Christ’s love reaches out to destroy the walls or barriers that separate people. The barriers that keep us from sharing the good news of Jesus with other people in this world. And the more his love fills my life, the more I should understand that his love is for everyone. An unwillingness to take Christ’s love to some person or class of person is a sign of immaturity in my walk with Christ. Allowing my roots to sink deeper into his love will open me more to the extent of his love. And it will help to tear down those barriers I have erected.
Knowing the Unknowable
and to know this love that surpasses knowledge—that you may be filled to the measure of all the fullness of God.Ephesians 3:19 NIV
Another benefit to being rooted and established in love is that you can know the unknowable. The love of Christ is beyond my ability to completely comprehend; it surpasses knowledge. But it is not beyond my ability to experience or to know. The deeper my roots sink down, the more I experience his love in my own life. Take root in Christ’s love and allow it to become your life.
And the more I experience the unknowable love of Christ, the more I am filled with God. Paul brings us back to the metaphor of the remodeled dwelling; a dwelling that has been made adequate to hold all of God’s fullness. This is a task that is beyond me. But God is able to remodel this old house to make it suitable as a dwelling for himself. A house that is filled with the love of Christ.
More Than We Can Ask or Imagine
Now to him who is able to do immeasurably more than all we ask or imagine, according to his power that is at work within us, to him be glory in the church and in Christ Jesus throughout all generations, for ever and ever! Amen.Ephesians 3:20-21 NIV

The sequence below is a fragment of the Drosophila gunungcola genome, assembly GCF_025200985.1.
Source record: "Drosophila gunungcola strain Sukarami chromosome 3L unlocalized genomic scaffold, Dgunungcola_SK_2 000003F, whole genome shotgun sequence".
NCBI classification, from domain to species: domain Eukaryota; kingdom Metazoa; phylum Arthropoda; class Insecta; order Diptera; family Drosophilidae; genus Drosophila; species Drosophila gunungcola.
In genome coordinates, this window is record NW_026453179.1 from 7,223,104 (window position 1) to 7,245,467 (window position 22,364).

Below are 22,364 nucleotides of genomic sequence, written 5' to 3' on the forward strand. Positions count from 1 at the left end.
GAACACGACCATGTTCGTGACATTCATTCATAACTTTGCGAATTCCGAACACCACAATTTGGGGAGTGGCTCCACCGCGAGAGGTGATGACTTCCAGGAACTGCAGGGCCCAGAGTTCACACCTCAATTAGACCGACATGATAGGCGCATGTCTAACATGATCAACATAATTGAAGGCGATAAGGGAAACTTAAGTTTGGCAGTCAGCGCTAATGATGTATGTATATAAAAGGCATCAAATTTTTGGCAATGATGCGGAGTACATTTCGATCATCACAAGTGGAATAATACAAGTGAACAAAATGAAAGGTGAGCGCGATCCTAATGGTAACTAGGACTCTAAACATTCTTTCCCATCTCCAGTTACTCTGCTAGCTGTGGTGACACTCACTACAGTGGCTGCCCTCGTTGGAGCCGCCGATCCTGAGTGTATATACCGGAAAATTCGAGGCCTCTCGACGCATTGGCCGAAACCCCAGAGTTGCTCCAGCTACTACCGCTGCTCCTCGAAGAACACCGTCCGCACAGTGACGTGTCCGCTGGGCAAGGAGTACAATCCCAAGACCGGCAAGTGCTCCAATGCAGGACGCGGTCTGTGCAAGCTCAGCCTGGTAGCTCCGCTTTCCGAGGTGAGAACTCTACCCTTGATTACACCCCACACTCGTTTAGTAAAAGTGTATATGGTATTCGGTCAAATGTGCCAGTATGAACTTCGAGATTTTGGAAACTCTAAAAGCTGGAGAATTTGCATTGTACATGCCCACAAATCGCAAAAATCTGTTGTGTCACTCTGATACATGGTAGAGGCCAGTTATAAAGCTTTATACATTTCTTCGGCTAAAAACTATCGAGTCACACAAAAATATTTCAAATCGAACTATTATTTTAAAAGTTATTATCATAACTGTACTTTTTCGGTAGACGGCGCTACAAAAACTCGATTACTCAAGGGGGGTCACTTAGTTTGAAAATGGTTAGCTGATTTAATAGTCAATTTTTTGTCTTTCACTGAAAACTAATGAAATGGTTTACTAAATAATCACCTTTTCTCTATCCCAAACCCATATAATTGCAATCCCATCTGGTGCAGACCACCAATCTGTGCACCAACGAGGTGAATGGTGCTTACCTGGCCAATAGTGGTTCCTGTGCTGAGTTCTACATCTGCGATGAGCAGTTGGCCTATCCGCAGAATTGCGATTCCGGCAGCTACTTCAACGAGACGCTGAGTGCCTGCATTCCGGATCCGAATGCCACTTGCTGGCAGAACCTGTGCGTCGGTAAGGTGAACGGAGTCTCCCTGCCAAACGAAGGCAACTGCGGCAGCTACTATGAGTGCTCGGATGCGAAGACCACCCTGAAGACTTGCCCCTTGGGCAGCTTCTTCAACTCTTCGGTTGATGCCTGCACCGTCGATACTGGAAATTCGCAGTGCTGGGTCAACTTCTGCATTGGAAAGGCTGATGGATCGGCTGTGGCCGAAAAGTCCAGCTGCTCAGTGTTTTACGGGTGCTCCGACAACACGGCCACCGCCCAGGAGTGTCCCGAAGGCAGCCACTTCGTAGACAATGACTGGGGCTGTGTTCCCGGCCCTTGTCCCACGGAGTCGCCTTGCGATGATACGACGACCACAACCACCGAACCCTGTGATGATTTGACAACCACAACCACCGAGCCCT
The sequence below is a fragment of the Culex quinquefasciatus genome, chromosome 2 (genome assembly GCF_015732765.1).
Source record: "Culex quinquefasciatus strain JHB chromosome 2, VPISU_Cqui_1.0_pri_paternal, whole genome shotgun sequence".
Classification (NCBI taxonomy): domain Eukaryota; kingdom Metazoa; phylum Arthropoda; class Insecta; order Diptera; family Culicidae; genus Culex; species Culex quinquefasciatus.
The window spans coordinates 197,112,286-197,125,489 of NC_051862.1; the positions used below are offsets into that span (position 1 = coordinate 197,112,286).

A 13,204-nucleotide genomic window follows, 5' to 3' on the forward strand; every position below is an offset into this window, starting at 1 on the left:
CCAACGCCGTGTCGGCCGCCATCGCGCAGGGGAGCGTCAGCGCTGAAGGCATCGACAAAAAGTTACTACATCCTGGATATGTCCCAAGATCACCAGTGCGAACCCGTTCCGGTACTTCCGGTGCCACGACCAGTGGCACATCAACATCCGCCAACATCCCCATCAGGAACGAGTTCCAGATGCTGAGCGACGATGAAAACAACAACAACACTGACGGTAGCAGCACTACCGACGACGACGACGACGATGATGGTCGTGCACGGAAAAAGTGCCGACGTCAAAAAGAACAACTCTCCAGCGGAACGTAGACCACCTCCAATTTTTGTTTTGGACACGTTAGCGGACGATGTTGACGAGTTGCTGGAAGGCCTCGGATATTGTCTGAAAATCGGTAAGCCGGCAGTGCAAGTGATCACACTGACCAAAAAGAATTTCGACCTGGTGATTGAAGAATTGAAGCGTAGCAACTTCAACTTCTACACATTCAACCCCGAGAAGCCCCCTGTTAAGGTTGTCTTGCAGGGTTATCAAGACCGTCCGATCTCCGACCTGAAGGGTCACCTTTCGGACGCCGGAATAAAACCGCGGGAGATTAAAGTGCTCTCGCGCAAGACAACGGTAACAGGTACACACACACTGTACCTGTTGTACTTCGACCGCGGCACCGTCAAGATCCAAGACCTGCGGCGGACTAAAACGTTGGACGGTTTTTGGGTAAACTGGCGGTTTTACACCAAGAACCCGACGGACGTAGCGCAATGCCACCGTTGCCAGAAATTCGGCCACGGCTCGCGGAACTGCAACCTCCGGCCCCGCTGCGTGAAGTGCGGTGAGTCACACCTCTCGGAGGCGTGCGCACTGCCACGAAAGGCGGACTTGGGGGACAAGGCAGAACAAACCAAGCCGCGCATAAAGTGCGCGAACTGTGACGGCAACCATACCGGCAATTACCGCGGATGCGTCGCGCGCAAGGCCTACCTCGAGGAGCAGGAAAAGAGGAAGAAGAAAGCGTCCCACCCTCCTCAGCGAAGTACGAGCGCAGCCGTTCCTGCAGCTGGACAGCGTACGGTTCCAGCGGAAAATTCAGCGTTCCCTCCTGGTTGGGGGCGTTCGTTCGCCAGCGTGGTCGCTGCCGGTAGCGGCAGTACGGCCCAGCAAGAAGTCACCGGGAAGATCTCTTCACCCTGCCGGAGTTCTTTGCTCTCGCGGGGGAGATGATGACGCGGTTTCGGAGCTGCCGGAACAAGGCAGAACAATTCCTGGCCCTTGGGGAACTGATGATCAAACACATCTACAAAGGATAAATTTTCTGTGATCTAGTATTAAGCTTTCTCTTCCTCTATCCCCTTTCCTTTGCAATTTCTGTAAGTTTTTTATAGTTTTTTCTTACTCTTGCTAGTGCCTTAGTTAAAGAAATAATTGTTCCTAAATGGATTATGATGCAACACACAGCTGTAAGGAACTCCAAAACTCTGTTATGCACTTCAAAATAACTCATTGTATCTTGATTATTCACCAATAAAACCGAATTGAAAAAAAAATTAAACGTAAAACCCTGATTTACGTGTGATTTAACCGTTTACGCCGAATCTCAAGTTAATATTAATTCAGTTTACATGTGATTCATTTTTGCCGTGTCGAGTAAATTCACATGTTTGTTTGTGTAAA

Paul closes his prayer with an expression of praise to God. To the God who is able to do in us more than we can begin to imagine. The same power that raised Christ and seated him at God’s right hand (Eph. 1:19-21), is at work in me. And it is at work within the church. There are no limits to what God can do within my life, or within his church. All glory to God!
Questions to Consider
- How much has your life changed since you came to faith in Christ?
- How well do you understand the love of God? What is your experience with that love?
- Is there anything that you believe God cannot do in your life?
You are welcome to respond to these questions in the comment section below. If you do, be sure to check the “Notify me” checkbox just above the Post Comment button so you can get any feedback. Note that all comments are moderated. Only respectful comments relevant to the topic will be posted.
All Posts In This Series
- Ephesians: A Brief Introduction
- Ephesians: Spiritual Blessings (1:3-14)
- Ephesians: A Prayer for Believers (1:15-23)
- Ephesians: From Death Into Life, An Act of Grace (2:1-7)
- Ephesians: Amazing Grace (2:8-10)
- Ephesians: Tearing Down the Wall of Hostility (2:11-22)
- Ephesians: A Mystery Revealed (3:1-13)
- Ephesians: Rooted and Established In Love (3:14-21)
- Ephesians: Walking Worthy (4:1-6)
- Ephesians: Growing a Mature Church (4:11-16)
- Ephesians: Put on the New Self (4:17-32)
- Ephesians: Imitators of God (5:1-20)
- Ephesians: Life in the Family (5:21-6:9)
- Ephesians: The Bride of Christ (5:25-32)
- Ephesians: Spiritual Warfare (6:10-20)
The views expressed here are solely mine and do not necessarily reflect those of any other person, group, or organization. While I believe they reflect the teachings of the Bible, I am a fallible human and subject to misunderstanding. Please feel free to leave any comments or questions about this post in the comments section below. I am always interested in your feedback.